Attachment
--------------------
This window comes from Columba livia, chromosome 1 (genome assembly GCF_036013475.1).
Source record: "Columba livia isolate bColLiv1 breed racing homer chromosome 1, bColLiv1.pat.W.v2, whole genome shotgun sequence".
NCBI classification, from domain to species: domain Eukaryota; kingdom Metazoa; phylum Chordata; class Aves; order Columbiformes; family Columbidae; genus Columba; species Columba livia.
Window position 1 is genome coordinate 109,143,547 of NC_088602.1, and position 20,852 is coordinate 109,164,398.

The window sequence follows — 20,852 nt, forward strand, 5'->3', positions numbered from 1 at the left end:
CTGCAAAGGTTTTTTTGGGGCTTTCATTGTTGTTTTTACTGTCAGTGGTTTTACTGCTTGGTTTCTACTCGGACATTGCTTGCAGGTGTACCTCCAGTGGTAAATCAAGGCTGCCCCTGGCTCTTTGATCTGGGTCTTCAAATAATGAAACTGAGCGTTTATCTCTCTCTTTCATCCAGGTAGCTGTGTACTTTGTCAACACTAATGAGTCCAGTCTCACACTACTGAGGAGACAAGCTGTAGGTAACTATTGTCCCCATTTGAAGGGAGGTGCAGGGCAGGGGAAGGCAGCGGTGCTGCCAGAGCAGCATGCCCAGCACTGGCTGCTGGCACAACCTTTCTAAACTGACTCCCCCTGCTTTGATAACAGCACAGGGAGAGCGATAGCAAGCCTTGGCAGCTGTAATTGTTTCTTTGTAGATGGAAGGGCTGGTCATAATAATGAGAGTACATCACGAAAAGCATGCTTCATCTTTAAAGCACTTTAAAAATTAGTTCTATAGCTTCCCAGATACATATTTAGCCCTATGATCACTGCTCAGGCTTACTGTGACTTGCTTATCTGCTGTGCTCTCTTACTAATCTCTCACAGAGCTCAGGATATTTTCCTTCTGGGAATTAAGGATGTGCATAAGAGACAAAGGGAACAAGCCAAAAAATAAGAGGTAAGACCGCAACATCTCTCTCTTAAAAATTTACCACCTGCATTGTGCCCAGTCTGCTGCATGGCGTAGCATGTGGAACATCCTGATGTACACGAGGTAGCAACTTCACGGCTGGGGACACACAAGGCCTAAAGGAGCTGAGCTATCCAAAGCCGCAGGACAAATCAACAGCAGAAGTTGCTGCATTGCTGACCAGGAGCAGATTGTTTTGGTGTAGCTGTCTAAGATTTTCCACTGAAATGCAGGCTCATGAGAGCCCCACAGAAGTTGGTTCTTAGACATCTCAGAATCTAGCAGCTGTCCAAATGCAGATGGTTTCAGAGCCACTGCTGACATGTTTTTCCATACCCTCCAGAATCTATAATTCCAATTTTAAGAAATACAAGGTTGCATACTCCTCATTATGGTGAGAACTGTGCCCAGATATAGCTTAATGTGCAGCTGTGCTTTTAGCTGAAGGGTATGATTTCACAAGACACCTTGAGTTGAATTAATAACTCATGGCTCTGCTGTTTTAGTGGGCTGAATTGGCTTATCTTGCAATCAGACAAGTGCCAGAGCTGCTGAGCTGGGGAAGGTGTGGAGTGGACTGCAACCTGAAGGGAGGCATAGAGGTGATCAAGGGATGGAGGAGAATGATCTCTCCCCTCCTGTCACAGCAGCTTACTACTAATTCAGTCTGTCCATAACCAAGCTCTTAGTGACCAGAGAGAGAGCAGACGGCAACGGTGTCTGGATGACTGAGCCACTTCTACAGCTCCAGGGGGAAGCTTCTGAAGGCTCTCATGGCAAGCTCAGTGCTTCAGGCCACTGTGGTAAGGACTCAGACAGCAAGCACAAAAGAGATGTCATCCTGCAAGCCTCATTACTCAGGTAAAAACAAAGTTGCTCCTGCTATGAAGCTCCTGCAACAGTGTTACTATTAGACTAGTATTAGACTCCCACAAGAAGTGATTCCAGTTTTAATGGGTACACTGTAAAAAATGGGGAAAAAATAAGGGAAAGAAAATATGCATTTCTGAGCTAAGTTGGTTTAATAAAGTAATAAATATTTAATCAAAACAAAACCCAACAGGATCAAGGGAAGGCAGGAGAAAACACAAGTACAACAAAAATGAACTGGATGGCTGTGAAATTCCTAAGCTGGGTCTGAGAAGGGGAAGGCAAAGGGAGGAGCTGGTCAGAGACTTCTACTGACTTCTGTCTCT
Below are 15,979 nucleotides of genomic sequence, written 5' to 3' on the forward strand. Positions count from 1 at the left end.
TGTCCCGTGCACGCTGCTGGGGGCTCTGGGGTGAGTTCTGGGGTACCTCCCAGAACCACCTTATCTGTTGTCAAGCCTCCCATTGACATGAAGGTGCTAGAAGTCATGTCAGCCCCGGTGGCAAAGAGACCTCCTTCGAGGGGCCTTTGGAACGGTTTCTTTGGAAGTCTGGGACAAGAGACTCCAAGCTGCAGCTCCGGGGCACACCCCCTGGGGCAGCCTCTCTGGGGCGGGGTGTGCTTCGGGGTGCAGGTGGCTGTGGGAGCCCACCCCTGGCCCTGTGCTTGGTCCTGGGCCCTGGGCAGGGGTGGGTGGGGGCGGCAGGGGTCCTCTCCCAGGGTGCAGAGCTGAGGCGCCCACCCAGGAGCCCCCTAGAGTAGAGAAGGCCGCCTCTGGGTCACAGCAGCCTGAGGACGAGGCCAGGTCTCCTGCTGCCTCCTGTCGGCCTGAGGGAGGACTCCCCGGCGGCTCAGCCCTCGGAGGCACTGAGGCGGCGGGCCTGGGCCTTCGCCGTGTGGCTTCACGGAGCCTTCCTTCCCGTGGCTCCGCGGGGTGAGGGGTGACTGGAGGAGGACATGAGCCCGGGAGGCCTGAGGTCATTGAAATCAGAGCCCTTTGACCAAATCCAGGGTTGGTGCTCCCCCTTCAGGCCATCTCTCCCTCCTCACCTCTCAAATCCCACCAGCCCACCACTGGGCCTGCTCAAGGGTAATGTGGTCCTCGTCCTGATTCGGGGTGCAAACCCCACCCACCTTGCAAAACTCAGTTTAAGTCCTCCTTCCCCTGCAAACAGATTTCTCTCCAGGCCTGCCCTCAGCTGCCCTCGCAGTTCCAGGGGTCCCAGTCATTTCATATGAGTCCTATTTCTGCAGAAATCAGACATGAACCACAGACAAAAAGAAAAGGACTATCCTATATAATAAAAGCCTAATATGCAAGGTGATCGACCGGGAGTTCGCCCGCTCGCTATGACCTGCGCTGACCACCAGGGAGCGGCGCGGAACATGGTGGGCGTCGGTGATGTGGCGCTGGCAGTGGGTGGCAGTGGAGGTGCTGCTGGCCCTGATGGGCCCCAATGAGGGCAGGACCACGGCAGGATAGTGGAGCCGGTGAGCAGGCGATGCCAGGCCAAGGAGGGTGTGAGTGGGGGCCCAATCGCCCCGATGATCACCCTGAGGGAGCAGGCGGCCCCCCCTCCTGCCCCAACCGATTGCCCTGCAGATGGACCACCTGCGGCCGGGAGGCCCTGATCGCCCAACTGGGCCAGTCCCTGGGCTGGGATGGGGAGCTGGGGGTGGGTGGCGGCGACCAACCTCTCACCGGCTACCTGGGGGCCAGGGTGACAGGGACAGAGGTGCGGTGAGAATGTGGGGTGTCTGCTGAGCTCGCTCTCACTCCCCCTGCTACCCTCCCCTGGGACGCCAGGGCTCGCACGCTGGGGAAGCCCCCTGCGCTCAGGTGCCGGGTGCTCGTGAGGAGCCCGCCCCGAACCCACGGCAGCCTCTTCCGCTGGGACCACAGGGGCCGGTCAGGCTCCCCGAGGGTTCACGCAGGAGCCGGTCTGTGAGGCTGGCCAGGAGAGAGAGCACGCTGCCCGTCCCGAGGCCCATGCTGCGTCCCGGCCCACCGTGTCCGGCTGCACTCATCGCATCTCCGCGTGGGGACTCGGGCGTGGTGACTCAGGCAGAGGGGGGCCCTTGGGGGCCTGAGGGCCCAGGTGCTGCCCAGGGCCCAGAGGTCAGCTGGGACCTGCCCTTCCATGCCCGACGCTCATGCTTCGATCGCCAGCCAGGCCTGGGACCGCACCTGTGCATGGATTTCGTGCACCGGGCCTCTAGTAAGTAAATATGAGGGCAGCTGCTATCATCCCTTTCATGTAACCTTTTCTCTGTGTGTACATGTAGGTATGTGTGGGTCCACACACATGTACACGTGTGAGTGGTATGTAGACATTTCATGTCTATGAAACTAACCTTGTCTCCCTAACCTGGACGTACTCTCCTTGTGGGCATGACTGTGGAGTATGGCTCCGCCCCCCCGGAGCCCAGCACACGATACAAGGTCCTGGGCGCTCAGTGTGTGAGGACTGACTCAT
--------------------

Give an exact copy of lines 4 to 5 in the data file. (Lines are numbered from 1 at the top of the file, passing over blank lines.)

Window position 1 is genome coordinate 109,143,547 of NC_088602.1, and position 20,852 is coordinate 109,164,398.

The window sequence follows — 20,852 nt, forward strand, 5'->3', positions numbered from 1 at the left end: